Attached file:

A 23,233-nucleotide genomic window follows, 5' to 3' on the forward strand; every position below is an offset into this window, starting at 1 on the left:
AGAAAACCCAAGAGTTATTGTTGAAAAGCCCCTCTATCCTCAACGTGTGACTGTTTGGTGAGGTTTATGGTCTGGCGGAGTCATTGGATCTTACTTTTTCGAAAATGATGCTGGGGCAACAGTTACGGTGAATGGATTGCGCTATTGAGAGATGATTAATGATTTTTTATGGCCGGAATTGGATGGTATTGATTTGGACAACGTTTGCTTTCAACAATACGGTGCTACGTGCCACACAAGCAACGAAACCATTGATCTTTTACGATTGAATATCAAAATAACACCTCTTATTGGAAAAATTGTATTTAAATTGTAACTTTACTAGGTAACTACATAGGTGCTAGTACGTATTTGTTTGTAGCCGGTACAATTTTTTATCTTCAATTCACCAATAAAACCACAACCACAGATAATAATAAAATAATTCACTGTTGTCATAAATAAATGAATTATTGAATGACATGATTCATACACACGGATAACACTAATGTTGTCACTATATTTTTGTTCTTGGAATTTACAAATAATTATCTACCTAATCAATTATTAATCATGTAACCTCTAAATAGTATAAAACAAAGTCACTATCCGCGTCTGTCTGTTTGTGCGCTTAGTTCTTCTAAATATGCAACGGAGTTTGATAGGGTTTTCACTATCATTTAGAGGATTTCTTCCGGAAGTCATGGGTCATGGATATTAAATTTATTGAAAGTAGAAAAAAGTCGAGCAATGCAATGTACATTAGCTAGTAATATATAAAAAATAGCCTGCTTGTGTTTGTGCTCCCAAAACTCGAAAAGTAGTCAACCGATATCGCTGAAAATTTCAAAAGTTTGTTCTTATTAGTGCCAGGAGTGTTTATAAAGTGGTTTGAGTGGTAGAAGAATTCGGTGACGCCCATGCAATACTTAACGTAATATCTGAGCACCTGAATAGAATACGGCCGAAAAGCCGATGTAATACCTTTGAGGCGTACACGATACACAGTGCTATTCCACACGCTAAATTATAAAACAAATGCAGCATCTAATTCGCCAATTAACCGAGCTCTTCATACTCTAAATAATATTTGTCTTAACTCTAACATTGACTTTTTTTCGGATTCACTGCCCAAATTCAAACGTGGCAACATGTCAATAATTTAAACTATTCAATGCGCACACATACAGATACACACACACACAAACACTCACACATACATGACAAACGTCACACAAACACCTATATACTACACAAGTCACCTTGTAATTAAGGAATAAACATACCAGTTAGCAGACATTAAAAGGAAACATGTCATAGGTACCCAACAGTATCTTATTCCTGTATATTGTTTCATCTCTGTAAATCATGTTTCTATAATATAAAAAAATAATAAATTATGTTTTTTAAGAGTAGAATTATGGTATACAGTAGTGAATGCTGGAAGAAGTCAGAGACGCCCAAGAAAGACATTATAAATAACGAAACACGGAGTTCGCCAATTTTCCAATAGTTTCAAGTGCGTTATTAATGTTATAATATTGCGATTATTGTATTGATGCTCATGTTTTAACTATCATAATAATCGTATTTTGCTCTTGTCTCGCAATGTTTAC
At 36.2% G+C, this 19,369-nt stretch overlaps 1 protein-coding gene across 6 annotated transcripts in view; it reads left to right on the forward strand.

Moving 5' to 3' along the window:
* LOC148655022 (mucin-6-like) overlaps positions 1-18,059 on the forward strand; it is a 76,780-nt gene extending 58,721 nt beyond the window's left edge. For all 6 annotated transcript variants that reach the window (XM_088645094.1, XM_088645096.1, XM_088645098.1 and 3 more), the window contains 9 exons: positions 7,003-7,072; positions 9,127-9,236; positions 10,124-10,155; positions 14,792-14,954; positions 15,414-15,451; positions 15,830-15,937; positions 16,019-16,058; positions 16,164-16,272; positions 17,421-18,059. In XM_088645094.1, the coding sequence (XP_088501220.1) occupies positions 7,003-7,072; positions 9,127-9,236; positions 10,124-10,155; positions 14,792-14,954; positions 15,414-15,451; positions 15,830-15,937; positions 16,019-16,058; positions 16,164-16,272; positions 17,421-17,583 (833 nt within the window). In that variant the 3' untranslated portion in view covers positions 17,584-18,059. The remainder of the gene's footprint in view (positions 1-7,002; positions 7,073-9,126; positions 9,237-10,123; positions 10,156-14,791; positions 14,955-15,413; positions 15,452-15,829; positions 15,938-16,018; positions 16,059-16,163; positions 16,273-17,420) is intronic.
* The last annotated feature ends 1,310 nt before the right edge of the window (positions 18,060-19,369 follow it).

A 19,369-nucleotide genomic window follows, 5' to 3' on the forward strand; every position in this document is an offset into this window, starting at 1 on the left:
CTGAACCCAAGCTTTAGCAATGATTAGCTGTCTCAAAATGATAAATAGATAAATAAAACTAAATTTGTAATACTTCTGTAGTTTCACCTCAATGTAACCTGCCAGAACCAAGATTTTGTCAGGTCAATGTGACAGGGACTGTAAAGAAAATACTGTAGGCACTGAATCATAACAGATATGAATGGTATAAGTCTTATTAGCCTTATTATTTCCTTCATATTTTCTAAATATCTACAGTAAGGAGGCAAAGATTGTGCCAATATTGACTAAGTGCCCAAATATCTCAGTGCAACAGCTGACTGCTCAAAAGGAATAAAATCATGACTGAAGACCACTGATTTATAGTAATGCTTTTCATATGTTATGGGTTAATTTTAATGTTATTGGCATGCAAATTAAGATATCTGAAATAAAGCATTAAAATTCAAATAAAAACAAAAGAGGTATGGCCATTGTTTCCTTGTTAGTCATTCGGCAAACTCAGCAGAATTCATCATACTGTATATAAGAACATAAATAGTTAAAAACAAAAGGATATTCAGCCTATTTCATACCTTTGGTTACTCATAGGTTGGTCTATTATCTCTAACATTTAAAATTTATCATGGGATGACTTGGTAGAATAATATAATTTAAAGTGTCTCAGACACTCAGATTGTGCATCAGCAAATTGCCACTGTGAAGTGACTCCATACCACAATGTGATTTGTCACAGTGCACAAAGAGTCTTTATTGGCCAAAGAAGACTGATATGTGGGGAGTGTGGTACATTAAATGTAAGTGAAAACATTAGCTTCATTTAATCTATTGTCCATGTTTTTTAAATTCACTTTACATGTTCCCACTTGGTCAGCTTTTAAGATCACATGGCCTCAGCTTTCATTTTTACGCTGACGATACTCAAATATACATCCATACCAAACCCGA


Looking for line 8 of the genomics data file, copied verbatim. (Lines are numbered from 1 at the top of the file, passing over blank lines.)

CTGAACCCAAGCTTTAGCAATGATTAGCTGTCTCAAAATGATAAATAGATAAATAAAACTAAATTTGTAATACTTCTGTAGTTTCACCTCAATGTAACCTGCCAGAACCAAGATTTTGTCAGGTCAATGTGACAGGGACTGTAAAGAAAATACTGTAGGCACTGAATCATAACAGATATGAATGGTATAAGTCTTATTAGCCTTATTATTTCCTTCATATTTTCTAAATATCTACAGTAAGGAGGCAAAGATTGTGCCAATATTGACTAAGTGCCCAAATATCTCAGTGCAACAGCTGACTGCTCAAAAGGAATAAAATCATGACTGAAGACCACTGATTTATAGTAATGCTTTTCATATGTTATGGGTTAATTTTAATGTTATTGGCATGCAAATTAAGATATCTGAAATAAAGCATTAAAATTCAAATAAAAACAAAAGAGGTATGGCCATTGTTTCCTTGTTAGTCATTCGGCAAACTCAGCAGAATTCATCATACTGTATATAAGAACATAAATAGTTAAAAACAAAAGGATATTCAGCCTATTTCATACCTTTGGTTACTCATAGGTTGGTCTATTATCTCTAACATTTAAAATTTATCATGGGATGACTTGGTAGAATAATATAATTTAAAGTGTCTCAGACACTCAGATTGTGCATCAGCAAATTGCCACTGTGAAGTGACTCCATACCACAATGTGATTTGTCACAGTGCACAAAGAGTCTTTATTGGCCAAAGAAGACTGATATGTGGGGAGTGTGGTACATTAAATGTAAGTGAAAACATTAGCTTCATTTAATCTATTGTCCATGTTTTTTAAATTCACTTTACATGTTCCCACTTGGTCAGCTTTTAAGATCACATGGCCTCAGCTTTCATTTTTACGCTGACGATACTCAAATATACATCCATACCAAACCCGA